House Democratic leaders said Thursday that they are on the cusp of making decisions about the scope of the oil spill response legislation that is headed for the House floor before the August recess.
The action came on the same day BP reported a major breakthrough in its efforts to stop the massive oil spill that began three months ago in the Gulf of Mexico.
BP officials said Thursday that the new containment cap they have installed has completely stopped the flow of oil from their blown-out well.
The company blocked the oil completely when it closed off valves on the well to test pressure, and pending the results could leave the seal in place until a relief well is completed to end the leak permanently.
Back on Capitol Hill, Speaker Nancy Pelosi (D-Calif.) and Majority Leader Steny Hoyer (D-Md.) huddled with a group of committee chairmen in Pelosi’s office shortly after two more panels cleared spill-related bills.
Hoyer said he expected decisions by the end of Friday on the House package. The chamber is expected to remain in session for the next two weeks, and a leadership aide said floor action could occur during either week.
“We just reviewed what the possibilities are,” Pelosi told reporters in the Capitol as she exited the meeting. “Now we will see how we proceed legislatively, but that decision has not been made yet.”
It remains unclear if House leaders will cobble together a single package or seek votes on a series of measures. “It may not be a package,” Hoyer told reporters after the meeting. “We are still discussing that.”
Pelosi also said some measures could be taken up after the monthlong break.
An Energy and Commerce Committee bill to improve drilling safety appears almost certain to be in the mix.
Hoyer praised the legislation, unanimously approved by the panel, which creates new drilling rig safeguards, such as improved well-design standards. He said he expected floor action on that bill before the recess, a plan confirmed by a Democratic leadership aide.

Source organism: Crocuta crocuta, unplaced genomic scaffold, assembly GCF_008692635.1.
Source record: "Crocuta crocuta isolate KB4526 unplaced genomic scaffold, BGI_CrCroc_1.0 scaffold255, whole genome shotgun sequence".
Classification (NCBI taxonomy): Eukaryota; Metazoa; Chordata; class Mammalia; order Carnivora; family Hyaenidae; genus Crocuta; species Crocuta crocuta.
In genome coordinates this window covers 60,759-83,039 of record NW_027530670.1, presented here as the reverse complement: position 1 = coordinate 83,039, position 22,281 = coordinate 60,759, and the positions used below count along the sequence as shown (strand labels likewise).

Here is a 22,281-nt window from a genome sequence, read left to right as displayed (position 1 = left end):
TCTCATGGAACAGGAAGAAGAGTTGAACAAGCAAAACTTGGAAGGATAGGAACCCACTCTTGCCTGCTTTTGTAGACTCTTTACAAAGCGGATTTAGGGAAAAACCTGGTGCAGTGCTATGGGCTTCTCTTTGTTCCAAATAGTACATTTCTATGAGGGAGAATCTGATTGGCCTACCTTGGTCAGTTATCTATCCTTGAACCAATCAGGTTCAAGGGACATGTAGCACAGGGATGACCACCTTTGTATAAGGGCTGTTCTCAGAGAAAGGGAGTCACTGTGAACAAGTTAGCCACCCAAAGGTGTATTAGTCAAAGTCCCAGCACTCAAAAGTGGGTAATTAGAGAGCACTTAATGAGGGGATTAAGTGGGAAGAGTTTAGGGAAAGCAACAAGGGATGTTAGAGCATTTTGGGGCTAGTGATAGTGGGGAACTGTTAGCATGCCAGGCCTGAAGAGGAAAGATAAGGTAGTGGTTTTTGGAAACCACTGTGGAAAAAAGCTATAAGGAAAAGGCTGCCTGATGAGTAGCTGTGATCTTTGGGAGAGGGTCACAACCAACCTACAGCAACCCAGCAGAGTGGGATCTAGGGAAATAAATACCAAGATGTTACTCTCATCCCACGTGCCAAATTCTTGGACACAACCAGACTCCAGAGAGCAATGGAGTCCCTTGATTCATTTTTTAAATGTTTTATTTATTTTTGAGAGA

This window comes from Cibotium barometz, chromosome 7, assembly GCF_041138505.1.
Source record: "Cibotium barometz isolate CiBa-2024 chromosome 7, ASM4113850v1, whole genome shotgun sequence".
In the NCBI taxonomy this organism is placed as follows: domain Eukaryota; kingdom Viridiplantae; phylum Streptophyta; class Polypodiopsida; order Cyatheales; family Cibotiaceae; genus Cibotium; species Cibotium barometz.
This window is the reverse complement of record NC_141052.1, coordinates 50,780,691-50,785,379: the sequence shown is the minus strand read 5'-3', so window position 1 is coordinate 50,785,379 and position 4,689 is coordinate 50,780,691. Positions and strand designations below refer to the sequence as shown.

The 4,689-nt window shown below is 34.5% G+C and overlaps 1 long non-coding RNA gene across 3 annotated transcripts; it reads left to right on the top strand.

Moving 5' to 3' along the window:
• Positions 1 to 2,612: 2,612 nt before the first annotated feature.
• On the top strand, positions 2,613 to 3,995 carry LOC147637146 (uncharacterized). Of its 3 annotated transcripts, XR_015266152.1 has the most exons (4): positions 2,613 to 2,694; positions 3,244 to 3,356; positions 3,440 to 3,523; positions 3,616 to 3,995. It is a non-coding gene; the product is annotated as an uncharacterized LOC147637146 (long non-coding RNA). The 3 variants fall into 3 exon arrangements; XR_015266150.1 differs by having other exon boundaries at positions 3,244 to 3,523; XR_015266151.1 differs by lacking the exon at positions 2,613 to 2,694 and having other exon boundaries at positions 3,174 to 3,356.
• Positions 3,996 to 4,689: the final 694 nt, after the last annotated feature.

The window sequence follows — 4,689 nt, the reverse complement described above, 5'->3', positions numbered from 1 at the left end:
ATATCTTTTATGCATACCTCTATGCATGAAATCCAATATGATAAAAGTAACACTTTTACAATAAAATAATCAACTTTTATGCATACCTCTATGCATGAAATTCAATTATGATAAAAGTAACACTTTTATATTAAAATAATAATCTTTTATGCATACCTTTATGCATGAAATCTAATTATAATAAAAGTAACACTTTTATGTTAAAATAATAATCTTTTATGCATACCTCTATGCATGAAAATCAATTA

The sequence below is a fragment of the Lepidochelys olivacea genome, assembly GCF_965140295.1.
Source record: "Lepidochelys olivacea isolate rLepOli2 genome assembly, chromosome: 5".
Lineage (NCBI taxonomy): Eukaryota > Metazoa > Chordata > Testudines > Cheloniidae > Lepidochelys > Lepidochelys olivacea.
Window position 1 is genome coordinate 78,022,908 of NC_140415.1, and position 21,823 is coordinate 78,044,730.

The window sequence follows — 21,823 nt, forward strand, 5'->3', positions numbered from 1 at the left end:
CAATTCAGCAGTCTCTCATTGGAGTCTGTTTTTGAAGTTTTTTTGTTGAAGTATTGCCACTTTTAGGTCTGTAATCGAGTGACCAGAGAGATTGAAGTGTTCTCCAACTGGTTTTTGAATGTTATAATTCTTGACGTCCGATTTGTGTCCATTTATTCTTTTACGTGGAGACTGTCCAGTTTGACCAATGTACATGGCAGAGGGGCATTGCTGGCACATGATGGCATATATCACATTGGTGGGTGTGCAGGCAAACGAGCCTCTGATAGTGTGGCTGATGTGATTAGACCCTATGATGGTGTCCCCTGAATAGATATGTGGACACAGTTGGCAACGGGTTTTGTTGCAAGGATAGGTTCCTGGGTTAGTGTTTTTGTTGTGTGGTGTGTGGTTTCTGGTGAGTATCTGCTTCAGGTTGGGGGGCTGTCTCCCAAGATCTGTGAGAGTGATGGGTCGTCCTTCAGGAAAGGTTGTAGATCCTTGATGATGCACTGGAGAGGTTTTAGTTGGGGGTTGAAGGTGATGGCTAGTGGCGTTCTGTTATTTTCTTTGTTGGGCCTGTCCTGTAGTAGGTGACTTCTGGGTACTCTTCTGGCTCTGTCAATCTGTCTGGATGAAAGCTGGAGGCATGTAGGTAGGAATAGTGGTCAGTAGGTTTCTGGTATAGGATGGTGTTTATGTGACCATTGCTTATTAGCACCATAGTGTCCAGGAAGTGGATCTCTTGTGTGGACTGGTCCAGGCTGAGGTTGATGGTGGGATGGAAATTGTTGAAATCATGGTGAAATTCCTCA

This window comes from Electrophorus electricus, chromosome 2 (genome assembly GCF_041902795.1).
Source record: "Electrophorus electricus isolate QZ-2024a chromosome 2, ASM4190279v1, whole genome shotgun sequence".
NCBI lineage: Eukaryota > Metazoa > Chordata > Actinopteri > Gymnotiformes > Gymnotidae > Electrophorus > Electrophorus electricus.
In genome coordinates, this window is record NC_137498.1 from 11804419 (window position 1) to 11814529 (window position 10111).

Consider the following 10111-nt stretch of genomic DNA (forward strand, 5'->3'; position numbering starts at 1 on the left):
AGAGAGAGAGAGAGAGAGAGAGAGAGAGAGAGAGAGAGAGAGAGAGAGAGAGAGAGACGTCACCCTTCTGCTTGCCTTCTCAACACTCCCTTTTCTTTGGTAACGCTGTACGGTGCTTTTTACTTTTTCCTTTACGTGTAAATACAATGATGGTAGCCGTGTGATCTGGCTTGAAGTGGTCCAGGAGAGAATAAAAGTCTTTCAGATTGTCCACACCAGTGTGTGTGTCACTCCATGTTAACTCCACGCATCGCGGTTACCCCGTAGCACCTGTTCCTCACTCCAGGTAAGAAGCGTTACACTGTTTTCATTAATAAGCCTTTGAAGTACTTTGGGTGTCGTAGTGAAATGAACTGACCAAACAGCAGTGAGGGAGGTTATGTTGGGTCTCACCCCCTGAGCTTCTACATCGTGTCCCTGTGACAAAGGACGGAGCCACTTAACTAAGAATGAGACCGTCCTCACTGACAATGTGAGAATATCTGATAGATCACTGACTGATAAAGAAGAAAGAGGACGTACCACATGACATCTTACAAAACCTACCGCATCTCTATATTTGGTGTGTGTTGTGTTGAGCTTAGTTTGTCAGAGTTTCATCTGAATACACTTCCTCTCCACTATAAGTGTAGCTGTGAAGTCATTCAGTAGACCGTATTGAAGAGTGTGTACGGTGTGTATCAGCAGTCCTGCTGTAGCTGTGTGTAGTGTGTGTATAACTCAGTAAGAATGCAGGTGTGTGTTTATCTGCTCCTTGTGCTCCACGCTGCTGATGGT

Less clear is the path forward for a much broader — and bitterly contested — bill that the Natural Resources Committee approved with no GOP votes Thursday. Two Democrats on the committee voted against the plan, which passed 27-21.
That bill would overhaul Interior Department oversight, require many new safeguards, impose new fees on oil and natural gas production and end some royalty waivers for offshore producers, among many other measures.
It also contains a provision dubbed “use it or lose it” that empowers Interior to yank leases from companies that are not taking “diligent” steps to develop them. Such provisions have been kicking around Democratic bills for years — their supporters argue that oil companies pushing to open new areas are sometimes failing to develop their existing tracts.
Oil industry groups are lobbying against the bill, claiming some provisions would discourage energy development and cost jobs.
The industry is on the defensive politically in the wake of the massive Gulf spill, but a flurry of statements from industry trade groups shows that they’ll fight on this one.
“The bill passed by the House Natural Resources Committee today moves well beyond a response to the tragic accident in the Gulf of Mexico, to the point where — if adopted by the Congress — provisions of the legislation will kill jobs, stifle economic recovery and punish an already reeling Gulf Coast community,” American Petroleum Institute President Jack Gerard said in a prepared statement.
The bill’s sponsor, Natural Resources Committee Chairman Nick RahallNick Joe RahallA billion plan to clean the nation's water is murky on facts On The Trail: The political losers of 2020 We shouldn't allow politics to impede disaster relief MORE (D-W.Va.), told reporters after the meeting with Pelosi that it was not determined yet whether the bill would come up before the August recess.
Several other House committees have also approved bills that respond to the BP spill.
The House Transportation and Infrastructure Committee approved a far-reaching package weeks ago that would lift limits on industry liability for spill damages and require improvements to federal agency and industry spill response planning.
The suite of provisions would also require vessels drilling off the coast that are U.S.-flagged to ensure they are bound by domestic safety rules, according to the committee. The bill passed easily by voice vote.
The Science and Technology Committee, meanwhile, easily approved a pair of bills Wednesday aimed at bolstering research into improved oil spill cleanup technologies and safer drilling methods.